3D model (JSmol)
CompTox Dashboard (EPA)
|Molar mass||98.00 g/mol|
|Appearance||Colorless to pale yellow liquid|
|Melting point||−93 °C (−135 °F; 180 K)|
|Boiling point||95 °C (203 °F; 368 K)|
|Not applicable; highly reactive|
|Main hazards||Spontaneously flammable in air; causes burns|
|Safety data sheet||External SDS|
|R-phrases (outdated)||R11 R14/15 R17 R19 R34 R35 R36/37|
|S-phrases (outdated)||S6 S7/8 S16 S33 S36/37/39 S43A S45 S29|
|NFPA 704 (fire diamond)|
|Flash point||< −20 °C (−4 °F; 253 K)|
|−20 °C (−4 °F; 253 K)|
Except where otherwise noted, data are given for materials in their standard state (at 25 °C [77 °F], 100 kPa).
|what is ?)(|
Triethylborane (TEB), also called triethylboron, is an organoborane (a compound with a B-C bond). It is a colorless pyrophoric liquid. Its chemical formula is (C2H5)3B, abbreviated Et3B. It is soluble in organic solvents tetrahydrofuran and hexane.
Preparation and structure
- Et3Al + (MeO)3B → Et3B + (MeO)3Al
The molecule is monomeric, unlike H3B and Et3Al, which tend to dimerize. It has a planar BC3 core.
Triethylborane was used to ignite the JP-7 fuel in the Pratt & Whitney J58 turbojet/ramjet engines powering the Lockheed SR-71, and its predecessor A-12 OXCART. Triethylborane is suitable for this because of its pyrophoric properties, especially the fact that it burns with a very high temperature. It was chosen as an ignition method for reliability reasons, and in the case of the Blackbird, because the JP-7 fuel has very low volatility and is difficult to ignite. Conventional ignition plugs posed a high risk of malfunction. It was used to start each engine and to ignite the afterburners.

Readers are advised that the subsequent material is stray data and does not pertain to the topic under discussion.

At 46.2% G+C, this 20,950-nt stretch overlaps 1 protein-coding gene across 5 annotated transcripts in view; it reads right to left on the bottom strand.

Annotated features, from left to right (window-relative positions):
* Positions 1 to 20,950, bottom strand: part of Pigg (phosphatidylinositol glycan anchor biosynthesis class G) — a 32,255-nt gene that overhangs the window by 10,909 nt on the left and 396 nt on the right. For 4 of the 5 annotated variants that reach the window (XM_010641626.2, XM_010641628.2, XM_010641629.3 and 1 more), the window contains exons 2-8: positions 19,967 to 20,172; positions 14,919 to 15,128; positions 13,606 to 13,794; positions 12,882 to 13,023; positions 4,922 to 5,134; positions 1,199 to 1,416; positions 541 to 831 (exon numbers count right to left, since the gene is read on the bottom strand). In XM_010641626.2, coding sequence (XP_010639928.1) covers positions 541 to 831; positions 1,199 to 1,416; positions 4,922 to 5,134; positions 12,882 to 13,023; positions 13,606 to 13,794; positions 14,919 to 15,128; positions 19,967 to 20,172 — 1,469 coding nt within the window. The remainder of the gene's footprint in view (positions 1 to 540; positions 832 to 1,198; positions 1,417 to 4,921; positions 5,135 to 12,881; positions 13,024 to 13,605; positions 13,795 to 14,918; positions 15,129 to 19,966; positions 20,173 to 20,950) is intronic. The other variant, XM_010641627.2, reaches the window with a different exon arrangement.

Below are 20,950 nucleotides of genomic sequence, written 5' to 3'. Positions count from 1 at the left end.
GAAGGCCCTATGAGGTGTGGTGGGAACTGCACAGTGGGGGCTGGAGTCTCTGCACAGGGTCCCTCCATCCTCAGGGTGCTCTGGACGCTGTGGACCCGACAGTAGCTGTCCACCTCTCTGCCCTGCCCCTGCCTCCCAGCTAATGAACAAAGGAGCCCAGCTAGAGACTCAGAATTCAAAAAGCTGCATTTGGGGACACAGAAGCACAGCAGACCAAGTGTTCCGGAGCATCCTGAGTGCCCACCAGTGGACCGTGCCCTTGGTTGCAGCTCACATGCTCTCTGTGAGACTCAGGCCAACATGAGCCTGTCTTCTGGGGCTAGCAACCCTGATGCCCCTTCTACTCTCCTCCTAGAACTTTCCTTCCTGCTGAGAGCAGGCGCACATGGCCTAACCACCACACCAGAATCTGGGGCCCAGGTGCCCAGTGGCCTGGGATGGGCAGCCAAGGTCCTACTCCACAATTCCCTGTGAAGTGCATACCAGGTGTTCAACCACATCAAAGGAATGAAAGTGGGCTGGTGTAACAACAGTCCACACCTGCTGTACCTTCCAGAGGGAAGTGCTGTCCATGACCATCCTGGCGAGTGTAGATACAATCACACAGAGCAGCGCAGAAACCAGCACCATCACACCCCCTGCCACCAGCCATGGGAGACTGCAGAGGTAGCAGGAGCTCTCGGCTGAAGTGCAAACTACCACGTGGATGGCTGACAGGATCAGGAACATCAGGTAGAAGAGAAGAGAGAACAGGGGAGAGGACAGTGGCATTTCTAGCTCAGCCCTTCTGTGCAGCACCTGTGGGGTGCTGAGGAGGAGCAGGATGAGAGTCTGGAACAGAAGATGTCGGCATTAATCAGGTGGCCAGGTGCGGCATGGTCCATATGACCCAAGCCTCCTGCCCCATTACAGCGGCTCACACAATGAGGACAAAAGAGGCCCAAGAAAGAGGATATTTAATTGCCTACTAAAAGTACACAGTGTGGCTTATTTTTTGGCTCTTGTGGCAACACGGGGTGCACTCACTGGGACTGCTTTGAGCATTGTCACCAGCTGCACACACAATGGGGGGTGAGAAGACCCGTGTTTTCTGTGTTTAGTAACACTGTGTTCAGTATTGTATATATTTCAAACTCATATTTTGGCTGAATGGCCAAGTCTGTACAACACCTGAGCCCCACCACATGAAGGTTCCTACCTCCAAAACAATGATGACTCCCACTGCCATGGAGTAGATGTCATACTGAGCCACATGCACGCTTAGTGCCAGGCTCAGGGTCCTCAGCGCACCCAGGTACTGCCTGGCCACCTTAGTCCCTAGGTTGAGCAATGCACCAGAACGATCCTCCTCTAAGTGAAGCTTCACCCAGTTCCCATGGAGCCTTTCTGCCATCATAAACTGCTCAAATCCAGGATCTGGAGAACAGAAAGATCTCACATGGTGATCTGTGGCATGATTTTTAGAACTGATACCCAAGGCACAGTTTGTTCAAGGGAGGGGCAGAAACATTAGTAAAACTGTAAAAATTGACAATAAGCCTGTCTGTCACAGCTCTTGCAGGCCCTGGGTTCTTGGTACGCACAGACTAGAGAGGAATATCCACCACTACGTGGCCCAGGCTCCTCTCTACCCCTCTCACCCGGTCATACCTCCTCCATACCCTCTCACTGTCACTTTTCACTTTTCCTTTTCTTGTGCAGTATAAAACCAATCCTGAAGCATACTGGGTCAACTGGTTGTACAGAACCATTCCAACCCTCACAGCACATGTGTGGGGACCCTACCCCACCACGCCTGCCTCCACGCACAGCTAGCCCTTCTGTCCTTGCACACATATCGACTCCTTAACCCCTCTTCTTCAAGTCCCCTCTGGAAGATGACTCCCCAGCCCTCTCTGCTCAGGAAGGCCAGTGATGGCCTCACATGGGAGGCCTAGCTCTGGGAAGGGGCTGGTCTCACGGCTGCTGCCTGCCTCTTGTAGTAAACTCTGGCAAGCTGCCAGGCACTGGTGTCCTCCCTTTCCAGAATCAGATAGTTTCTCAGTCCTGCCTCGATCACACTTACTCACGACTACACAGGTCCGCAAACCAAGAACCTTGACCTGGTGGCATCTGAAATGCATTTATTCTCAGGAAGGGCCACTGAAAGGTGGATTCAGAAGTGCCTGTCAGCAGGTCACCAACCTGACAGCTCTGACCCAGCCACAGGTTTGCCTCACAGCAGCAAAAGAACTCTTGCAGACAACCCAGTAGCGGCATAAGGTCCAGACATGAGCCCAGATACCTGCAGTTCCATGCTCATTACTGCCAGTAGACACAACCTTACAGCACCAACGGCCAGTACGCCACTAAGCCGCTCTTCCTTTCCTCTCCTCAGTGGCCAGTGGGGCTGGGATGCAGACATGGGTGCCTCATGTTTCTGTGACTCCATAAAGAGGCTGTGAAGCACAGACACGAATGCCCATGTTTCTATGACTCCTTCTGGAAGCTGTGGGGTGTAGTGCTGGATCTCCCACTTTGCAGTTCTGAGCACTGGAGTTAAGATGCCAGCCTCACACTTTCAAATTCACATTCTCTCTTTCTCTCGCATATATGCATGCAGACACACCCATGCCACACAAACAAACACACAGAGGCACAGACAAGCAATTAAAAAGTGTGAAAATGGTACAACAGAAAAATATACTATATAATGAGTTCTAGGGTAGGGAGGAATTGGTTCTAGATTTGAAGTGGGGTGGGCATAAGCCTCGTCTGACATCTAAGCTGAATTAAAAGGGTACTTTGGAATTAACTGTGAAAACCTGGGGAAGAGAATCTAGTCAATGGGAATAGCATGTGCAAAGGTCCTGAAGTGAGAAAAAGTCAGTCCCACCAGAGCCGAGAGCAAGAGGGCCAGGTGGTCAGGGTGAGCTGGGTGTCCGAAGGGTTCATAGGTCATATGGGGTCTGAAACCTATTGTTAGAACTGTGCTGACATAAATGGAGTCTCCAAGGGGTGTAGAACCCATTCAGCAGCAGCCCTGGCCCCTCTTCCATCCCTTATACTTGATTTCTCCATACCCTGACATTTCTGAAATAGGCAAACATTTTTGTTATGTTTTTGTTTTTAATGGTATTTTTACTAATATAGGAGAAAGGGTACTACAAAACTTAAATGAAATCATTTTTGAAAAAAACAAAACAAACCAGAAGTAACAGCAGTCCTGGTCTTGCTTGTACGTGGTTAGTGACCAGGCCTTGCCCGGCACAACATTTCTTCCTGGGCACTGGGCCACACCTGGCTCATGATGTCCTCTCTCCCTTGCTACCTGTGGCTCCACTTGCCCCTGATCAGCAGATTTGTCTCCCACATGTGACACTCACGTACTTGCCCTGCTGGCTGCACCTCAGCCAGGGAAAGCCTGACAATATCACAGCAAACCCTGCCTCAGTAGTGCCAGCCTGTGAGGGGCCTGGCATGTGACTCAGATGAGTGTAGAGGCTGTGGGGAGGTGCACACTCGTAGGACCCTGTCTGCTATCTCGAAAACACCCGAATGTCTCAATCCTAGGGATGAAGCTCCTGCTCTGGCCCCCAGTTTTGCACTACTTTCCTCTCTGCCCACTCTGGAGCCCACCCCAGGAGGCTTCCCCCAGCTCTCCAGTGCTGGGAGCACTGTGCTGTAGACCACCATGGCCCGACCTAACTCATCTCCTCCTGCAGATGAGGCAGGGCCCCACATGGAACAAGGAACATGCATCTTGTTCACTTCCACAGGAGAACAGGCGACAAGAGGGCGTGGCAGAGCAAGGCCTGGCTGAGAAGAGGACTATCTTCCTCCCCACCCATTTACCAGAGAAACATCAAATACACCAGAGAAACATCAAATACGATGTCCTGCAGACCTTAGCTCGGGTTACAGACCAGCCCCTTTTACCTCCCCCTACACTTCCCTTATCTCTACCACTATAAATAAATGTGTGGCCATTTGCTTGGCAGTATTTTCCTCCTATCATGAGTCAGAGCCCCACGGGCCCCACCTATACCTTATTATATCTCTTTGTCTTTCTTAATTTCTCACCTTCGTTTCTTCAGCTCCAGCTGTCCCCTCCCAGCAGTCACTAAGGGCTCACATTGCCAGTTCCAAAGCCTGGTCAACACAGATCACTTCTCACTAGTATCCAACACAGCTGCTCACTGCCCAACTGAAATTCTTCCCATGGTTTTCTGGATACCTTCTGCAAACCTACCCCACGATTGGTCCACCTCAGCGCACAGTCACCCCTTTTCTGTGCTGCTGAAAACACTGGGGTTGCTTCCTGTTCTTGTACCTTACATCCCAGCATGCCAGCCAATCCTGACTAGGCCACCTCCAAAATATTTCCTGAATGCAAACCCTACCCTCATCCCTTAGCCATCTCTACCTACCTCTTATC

It reacts with metal enolates, yielding enoxytriethylborates that can be alkylated at the α-carbon atom of the ketone more selectively than in its absence. For example, the enolate from treating cyclohexanone with potassium hydride produces 2-allylcyclohexanone in 90% yield when triethylborane is present. Without it, the product mixture contains 43% of the mono-allylated product, 31% di-allylated cyclohexanones, and 28% unreacted starting material. The choice of base and temperature influences whether the more or less stable enolate is produced, allowing control over the position of substituents. Starting from 2-methylcyclohexanone, reacting with potassium hydride and triethylborane in THF at room temperature leads to the more substituted (and more stable) enolate, whilst reaction at −78 °C with potassium hexamethyldisilazide, KN[Si(CH
2 and triethylborane generates the less substituted (and less stable) enolate. After reaction with methyl iodide the former mixture gives 2,2-dimethylcyclohexanone in 90% yield while the latter produces 2,6-dimethylcyclohexanone in 93% yield.
It is used in the Barton–McCombie deoxygenation reaction for deoxygenation of alcohols. In combination with lithium tri-tert-butoxyaluminum hydride it cleaves ethers. For example, THF is converted, after hydrolysis, to 1-butanol. It also promotes certain variants of the Reformatskii reaction.
- MH + Et3B → MBHEt3 (M = Li, Na)
Triethylborane reacts with methanol to form diethyl(methoxy)borane, which is used as the chelating agent in the Narasaka–Prasad reduction for the stereoselective generation of syn-1,3-diols from β-hydroxyketones.
Triethylborane is strongly pyrophoric, with an autoignition temperature of −20 °C (−4 °F), burning with an apple-green flame characteristic for boron compounds. Thus, it is typically handled and stored using air-free techniques. Triethylborane is also acutely toxic if swallowed, with an LD50 of 235 mg/kg  in rat test subjects
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- Fuels and Chemicals - Autoignition Temperatures